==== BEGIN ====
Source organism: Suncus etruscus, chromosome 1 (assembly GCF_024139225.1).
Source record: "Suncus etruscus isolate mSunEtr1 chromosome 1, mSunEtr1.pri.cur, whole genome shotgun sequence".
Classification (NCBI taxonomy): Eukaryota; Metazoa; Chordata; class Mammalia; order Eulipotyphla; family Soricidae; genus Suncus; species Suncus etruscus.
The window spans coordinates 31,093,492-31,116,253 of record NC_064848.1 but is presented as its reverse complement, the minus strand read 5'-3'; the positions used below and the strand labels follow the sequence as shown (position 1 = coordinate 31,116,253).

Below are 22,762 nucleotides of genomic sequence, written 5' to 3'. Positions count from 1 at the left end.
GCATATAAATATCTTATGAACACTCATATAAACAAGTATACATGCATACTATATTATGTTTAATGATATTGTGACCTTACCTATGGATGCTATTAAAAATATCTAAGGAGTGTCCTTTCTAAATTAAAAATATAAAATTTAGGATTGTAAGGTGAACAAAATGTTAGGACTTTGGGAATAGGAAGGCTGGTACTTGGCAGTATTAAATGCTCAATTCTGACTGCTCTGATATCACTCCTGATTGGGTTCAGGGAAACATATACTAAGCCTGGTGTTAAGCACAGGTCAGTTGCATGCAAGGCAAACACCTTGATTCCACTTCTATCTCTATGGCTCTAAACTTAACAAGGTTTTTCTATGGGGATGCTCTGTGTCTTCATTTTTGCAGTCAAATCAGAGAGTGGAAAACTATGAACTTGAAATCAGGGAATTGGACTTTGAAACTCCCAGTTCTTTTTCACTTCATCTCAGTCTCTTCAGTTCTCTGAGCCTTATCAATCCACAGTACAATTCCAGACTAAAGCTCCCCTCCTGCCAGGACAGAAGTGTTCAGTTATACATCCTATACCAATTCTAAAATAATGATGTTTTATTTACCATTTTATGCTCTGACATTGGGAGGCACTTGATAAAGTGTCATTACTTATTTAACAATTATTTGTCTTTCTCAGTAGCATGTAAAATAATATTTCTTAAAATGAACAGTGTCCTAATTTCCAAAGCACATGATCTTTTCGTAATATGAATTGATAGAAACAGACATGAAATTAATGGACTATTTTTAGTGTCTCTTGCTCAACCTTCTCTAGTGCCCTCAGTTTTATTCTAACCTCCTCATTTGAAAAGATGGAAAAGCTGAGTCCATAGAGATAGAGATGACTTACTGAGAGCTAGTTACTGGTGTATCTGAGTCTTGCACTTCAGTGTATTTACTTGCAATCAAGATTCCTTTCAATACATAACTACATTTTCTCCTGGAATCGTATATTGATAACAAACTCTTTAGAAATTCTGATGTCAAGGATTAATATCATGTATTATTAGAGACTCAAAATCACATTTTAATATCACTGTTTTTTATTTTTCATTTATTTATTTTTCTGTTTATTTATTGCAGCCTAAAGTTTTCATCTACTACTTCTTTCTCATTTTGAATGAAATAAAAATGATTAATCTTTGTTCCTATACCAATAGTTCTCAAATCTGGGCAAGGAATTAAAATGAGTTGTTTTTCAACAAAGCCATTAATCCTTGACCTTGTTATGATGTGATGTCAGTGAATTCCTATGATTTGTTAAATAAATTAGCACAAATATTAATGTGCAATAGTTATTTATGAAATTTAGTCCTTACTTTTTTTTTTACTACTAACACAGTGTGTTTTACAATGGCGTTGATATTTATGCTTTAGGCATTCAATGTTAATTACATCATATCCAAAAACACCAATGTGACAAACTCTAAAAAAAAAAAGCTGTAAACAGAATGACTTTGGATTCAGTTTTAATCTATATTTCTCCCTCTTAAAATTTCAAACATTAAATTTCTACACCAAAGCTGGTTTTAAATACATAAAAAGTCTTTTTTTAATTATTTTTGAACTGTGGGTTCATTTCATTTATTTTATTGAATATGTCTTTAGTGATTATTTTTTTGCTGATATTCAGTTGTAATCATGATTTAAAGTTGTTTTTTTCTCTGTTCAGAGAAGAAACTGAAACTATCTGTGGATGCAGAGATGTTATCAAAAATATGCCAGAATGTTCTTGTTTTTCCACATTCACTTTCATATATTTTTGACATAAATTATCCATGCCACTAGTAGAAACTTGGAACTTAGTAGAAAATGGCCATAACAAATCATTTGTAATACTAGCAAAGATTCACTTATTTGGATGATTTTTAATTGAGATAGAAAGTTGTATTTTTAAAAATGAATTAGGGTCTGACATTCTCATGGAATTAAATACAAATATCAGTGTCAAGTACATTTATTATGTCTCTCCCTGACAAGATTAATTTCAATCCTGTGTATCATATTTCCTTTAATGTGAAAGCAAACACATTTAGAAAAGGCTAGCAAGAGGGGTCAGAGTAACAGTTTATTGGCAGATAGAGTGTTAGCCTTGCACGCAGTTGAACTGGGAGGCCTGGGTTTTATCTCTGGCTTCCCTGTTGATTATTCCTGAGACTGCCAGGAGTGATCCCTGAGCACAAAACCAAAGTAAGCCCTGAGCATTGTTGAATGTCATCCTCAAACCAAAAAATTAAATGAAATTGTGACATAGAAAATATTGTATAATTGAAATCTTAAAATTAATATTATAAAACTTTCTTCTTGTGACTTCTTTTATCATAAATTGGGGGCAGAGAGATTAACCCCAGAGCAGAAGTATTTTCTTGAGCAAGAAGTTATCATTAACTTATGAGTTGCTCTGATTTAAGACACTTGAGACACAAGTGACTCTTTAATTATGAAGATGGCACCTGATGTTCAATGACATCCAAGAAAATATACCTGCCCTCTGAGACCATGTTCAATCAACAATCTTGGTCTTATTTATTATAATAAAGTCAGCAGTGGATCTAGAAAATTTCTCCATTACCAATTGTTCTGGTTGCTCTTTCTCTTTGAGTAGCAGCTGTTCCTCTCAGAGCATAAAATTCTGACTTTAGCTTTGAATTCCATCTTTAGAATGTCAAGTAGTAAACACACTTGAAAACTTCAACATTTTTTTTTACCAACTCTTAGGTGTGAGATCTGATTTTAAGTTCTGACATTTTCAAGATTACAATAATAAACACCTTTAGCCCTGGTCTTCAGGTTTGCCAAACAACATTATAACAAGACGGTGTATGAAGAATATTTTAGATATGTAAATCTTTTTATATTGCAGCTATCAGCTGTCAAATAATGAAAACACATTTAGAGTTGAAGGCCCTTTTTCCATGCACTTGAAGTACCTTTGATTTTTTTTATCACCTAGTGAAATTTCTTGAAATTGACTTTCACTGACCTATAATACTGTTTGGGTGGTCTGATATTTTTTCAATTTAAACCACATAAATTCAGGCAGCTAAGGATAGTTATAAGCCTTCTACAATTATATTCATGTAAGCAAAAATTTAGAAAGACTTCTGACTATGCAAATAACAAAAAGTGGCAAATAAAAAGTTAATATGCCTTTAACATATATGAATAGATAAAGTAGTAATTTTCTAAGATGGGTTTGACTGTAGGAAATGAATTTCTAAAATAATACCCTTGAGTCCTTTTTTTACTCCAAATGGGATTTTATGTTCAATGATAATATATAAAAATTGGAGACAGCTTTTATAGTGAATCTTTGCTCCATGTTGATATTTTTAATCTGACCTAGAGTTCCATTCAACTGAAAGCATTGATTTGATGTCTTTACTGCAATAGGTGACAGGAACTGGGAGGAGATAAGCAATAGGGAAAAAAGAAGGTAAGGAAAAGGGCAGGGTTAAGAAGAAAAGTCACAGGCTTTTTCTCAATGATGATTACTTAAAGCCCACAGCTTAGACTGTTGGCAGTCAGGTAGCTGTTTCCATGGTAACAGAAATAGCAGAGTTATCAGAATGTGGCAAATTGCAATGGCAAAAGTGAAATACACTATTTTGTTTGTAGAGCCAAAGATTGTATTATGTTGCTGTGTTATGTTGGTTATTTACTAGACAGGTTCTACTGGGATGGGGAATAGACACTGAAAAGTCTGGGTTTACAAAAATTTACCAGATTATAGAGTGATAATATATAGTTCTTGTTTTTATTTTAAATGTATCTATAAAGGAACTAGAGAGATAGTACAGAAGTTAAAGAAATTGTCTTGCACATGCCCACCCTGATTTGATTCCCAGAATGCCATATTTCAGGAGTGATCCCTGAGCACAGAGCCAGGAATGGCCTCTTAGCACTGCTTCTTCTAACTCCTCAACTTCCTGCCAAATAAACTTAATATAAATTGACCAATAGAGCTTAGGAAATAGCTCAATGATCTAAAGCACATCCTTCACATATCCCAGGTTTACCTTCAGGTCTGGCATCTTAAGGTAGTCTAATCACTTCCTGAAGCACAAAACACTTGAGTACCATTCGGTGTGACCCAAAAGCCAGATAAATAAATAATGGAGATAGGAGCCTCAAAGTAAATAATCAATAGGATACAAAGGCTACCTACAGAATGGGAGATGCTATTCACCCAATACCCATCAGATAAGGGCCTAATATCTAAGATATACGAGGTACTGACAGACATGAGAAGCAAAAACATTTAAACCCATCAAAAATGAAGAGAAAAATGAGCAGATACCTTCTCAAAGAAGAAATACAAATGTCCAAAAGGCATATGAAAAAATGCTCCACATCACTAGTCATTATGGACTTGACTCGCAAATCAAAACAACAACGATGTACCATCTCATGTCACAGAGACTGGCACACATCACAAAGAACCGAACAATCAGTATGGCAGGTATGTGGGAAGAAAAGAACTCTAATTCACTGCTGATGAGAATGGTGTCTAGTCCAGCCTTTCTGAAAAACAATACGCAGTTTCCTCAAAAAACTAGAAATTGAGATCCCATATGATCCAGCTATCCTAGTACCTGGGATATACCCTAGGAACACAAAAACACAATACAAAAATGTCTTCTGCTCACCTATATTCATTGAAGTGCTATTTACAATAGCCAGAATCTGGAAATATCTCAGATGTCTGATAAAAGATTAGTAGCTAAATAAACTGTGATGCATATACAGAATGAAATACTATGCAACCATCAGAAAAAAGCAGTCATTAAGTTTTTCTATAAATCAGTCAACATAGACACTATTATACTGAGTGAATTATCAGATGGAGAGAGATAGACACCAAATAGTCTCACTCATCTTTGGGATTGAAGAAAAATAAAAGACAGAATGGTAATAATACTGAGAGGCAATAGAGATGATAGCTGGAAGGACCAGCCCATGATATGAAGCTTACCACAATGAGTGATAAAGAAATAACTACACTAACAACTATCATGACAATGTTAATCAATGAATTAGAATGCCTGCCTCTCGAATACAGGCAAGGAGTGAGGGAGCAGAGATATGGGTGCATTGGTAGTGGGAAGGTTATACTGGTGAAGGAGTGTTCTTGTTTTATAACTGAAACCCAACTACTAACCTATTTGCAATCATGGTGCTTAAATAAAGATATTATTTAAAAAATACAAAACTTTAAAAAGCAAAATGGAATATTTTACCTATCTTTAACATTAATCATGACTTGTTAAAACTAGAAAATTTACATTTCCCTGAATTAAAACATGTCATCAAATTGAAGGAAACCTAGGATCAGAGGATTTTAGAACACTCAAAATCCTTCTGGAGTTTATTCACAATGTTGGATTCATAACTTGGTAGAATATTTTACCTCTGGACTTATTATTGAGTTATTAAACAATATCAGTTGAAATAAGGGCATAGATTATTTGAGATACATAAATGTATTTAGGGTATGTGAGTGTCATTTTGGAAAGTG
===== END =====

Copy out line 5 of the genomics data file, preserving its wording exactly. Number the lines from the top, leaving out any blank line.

Below are 22,762 nucleotides of genomic sequence, written 5' to 3'. Positions count from 1 at the left end.